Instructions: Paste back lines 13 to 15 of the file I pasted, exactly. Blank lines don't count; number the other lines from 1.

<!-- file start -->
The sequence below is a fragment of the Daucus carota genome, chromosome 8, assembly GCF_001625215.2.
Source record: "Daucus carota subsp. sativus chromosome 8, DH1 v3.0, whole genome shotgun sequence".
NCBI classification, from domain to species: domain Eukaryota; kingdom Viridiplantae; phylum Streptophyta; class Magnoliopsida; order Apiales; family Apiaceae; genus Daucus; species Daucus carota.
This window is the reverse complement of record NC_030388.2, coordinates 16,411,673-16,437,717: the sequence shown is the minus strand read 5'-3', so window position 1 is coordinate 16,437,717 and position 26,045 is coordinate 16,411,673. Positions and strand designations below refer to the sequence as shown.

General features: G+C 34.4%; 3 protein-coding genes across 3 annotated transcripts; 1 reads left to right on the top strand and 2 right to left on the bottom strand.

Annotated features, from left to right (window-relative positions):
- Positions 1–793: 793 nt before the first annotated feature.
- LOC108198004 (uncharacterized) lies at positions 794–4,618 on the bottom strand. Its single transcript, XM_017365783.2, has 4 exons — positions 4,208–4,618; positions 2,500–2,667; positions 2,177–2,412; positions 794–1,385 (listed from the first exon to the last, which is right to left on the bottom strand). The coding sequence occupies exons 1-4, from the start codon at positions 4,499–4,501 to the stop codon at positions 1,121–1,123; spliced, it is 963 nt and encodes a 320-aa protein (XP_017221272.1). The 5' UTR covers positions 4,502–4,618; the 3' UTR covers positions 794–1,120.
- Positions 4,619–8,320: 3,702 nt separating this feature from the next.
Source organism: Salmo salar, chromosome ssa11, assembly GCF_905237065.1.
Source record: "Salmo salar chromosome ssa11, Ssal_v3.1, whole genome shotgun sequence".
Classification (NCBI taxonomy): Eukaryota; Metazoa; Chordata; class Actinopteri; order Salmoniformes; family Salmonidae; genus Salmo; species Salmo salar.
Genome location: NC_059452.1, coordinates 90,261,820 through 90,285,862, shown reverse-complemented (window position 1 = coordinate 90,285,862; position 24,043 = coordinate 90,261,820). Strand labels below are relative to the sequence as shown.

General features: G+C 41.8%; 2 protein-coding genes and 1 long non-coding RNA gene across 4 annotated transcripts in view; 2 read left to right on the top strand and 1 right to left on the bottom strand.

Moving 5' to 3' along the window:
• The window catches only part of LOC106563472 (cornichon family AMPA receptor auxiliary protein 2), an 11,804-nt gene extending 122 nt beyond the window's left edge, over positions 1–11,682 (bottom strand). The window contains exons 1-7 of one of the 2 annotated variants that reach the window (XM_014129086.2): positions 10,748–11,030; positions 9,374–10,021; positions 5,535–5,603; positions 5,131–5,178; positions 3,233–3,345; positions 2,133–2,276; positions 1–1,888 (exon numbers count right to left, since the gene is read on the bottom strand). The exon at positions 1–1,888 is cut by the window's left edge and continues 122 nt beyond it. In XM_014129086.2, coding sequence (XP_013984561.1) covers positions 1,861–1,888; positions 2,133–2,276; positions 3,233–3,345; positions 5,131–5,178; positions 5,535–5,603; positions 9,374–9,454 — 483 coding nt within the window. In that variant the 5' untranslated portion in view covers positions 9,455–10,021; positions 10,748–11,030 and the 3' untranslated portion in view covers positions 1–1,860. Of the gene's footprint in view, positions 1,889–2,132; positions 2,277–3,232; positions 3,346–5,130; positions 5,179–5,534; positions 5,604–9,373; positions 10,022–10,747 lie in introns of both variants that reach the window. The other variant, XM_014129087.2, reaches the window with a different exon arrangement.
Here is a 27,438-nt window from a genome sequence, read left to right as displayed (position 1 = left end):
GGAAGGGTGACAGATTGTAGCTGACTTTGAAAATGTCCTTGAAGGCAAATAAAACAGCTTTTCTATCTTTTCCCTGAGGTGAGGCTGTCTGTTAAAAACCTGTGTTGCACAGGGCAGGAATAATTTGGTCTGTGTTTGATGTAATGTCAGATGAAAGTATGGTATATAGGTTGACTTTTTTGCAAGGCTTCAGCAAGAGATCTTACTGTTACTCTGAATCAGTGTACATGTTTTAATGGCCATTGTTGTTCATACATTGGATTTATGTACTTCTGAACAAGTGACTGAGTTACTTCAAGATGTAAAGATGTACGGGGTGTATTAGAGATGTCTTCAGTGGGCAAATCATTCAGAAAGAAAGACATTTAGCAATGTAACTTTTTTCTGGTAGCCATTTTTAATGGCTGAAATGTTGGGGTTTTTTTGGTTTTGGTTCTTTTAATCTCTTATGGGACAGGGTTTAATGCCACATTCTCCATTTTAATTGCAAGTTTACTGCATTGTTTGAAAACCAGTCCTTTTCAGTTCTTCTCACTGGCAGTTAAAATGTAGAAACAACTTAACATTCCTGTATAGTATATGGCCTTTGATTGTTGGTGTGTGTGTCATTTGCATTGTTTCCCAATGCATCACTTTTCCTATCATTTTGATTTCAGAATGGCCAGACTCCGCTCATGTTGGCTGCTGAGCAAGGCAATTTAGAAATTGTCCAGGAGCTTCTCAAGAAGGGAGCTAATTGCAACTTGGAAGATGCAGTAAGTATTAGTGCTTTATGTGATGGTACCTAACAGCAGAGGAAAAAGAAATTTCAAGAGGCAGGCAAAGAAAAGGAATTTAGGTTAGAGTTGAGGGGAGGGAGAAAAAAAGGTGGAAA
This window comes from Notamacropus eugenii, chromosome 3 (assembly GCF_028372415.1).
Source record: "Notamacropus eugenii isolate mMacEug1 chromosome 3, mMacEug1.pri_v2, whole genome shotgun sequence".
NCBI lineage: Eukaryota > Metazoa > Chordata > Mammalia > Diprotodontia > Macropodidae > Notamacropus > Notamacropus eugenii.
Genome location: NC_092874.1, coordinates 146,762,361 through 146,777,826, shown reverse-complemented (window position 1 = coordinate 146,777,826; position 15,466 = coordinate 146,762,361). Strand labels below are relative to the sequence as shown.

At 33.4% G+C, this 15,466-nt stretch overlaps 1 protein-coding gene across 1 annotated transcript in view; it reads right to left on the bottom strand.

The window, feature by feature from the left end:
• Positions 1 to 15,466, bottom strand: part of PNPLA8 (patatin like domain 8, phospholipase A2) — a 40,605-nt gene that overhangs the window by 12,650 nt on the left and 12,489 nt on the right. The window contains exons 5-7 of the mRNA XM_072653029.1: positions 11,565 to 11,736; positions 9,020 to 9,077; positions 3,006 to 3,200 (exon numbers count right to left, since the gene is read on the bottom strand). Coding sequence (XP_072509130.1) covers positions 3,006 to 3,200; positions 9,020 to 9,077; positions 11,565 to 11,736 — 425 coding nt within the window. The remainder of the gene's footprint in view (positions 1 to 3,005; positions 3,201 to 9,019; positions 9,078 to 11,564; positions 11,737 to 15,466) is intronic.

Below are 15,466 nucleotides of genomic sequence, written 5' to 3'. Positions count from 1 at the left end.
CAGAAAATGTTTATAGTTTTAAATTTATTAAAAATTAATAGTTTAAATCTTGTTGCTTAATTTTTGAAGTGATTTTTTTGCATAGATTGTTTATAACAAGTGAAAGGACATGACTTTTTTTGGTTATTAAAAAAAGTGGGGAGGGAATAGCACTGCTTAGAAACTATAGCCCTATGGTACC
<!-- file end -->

Genome location: NC_059452.1, coordinates 90,261,820 through 90,285,862, shown reverse-complemented (window position 1 = coordinate 90,285,862; position 24,043 = coordinate 90,261,820). Strand labels below are relative to the sequence as shown.

General features: G+C 41.8%; 2 protein-coding genes and 1 long non-coding RNA gene across 4 annotated transcripts in view; 2 read left to right on the top strand and 1 right to left on the bottom strand.

Moving 5' to 3' along the window: